TOPEKA — Republicans fell short of their ambitious goal of making the Statehouse even more Republican, but they retained historically strong majorities in the House and Senate and perhaps tilted the party’s philosophy farther right.
Republicans’ 32-8 dominance in the Senate and 92-33 strength in the House can be deceiving because the party’s unity can break apart on nuanced issues, such as school finance, immigration reform and how to limit or reduce taxes.
The battle within the Republican Party was largely settled during the primary when the Kansas Chamber of Commerce, Americans for Prosperity and other groups aligned with conservative Republican Gov. Sam Brownback worked to oust eight incumbent Republican senators they viewed as too moderate.
“It looks like the governor’s purge of moderates this summer was reasonably successful,” said Chapman Rackaway, a political science professor at Fort Hays State University. “I think Democrats are going to be kind of hard-pressed to find three Republicans among this group that they can consistently have any type of challenge to the 75 percent veto threshold.”
Republican Party Executive Director Clay Barker said that he foresees divisions between moderate and conservative Republicans eroding as moderates decide to become Democrats or pair with the conservative majority.
With the strong majorities, Brownback should have all the help he needs to advance his limited government vision for the state and manage the outcome of the massive income tax cuts he signed into law earlier this year by cutting spending or tweaking the tax code.
The new conservatives favor many tea party ideals of smaller government, while moderates have sought to maintain more of what they feel are core services while remaining staunchly Republican on most basic moral issues.
Through the years, both factions have partnered with Democrats — sometimes involuntarily and other times teaming up when their motives are different but their goals are the same.
The age of moderate Republicans pairing with Democrats to form a majority in the Senate may be over for the next two years, at least. And Republicans viewed as moderate will almost certainly face peer pressure to pick a side.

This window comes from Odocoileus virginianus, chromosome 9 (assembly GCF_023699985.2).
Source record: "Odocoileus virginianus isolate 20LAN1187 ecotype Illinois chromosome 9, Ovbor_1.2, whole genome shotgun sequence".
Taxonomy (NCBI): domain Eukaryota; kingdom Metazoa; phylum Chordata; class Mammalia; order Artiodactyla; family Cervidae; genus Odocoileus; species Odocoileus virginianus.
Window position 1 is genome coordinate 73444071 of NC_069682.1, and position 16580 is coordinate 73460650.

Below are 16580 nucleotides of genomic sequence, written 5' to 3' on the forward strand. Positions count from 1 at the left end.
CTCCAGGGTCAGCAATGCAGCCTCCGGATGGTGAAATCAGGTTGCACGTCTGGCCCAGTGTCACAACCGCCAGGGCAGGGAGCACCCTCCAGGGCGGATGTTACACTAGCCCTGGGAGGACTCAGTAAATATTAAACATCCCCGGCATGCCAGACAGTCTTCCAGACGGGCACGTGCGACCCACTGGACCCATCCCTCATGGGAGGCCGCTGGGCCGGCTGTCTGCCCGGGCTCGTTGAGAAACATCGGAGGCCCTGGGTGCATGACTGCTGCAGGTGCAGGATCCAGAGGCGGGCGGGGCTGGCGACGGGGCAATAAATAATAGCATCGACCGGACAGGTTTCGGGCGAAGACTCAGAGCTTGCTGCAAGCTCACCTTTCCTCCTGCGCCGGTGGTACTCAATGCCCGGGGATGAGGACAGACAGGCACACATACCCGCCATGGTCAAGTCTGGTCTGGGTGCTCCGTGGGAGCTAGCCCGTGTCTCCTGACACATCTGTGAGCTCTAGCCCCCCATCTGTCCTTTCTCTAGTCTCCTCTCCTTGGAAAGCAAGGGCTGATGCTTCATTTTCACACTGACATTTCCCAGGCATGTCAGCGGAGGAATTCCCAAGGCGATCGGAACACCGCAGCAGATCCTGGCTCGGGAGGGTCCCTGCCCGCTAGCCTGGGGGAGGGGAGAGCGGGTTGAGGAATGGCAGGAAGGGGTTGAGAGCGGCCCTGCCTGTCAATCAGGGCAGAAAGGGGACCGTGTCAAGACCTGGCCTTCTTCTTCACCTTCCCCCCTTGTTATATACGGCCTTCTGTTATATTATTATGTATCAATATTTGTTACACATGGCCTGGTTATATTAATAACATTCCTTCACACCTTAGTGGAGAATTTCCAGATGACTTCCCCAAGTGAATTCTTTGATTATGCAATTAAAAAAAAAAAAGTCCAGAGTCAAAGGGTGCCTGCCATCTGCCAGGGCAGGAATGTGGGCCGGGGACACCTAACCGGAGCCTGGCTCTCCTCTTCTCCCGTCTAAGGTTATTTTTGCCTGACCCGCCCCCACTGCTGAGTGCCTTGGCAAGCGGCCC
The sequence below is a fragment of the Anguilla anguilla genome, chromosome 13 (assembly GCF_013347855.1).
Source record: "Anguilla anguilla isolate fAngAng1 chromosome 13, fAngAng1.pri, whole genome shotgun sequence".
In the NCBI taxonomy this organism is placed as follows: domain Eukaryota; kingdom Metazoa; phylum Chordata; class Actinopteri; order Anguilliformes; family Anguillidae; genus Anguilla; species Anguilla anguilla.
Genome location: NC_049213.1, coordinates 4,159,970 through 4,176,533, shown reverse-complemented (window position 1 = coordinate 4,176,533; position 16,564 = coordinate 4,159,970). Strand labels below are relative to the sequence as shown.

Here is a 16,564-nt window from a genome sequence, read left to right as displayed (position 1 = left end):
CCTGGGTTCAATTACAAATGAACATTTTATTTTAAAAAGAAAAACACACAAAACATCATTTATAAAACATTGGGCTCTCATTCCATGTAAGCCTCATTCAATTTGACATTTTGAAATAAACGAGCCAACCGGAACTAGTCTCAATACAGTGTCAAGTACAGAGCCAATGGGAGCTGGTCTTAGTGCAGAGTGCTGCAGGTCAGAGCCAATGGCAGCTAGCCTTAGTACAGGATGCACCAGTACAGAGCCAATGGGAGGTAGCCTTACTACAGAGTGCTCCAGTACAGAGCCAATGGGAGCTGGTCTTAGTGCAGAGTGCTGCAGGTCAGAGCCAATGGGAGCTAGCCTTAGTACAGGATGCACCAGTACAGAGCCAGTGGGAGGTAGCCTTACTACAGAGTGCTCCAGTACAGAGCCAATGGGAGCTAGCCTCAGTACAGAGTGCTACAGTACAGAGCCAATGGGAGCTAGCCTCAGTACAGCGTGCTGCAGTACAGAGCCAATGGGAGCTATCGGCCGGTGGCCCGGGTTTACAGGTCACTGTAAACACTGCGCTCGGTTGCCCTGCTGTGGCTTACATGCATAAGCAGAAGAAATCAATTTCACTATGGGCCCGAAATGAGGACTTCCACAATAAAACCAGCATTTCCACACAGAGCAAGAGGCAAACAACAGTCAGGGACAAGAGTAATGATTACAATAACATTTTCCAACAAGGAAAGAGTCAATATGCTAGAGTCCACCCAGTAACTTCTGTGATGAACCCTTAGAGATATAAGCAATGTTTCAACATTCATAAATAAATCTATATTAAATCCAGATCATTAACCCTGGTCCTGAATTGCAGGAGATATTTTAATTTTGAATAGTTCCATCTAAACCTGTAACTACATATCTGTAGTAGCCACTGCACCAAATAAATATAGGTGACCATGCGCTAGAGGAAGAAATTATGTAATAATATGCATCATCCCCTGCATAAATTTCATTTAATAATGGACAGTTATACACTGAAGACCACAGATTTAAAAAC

But there are many unknowns with so many new faces.
Though some races are very close, it appears the 125-member House will have 55 new members, including some who have previously been House representatives. Meanwhile, the 40-member Senate will likely have 16 new members.
Democrats are celebrating because the party had relatively few casualties. It maintained its numbers and took out a few key victories, including retention of Minority Leader Anthony Hensley, a Topeka Democrat who has set the state record with his 36 years serving in the House and Senate.
One of the party’s biggest victories came in Wichita, where Democratic Rep. Nile Dillmore beat longtime Republican Rep. Brenda Landwehr. Also in Wichita, former Democratic Rep. Tom Sawyer ousted Republican Rep. Benny Boman and newcomer Patricia Sloop beat Republican Rep. Joseph Scapa.
Republican Rep. Phil Hermanson, meanwhile, knocked off Democratic Rep. Geraldine Flaharty who has served in the House since 1996 in a south Wichita district. Republican candidates also beat Hays Democratic Rep. Eber Phelps, who has served in the House since 1996, Topeka Democratic Rep. Sean Gatewood and perhaps Topeka Democratic Rep. Ann Mah, who was trailing by 27 votes.
Republicans are still the Sedgwick County majority by solid margins. Of the Senate districts with contested turf in Sedgwick County on Tuesday, the unofficial tally shows four won by Republicans and one by Democratic Sen. Oletha Faust-Goudeau. Of the smaller contested House districts with territory in Sedgwick County, 10 were won by Republicans and eight by Democrats. Another nine local Republican incumbents — four senators and five representatives — faced no Democratic opposition. One Democratic incumbent faced no opposition.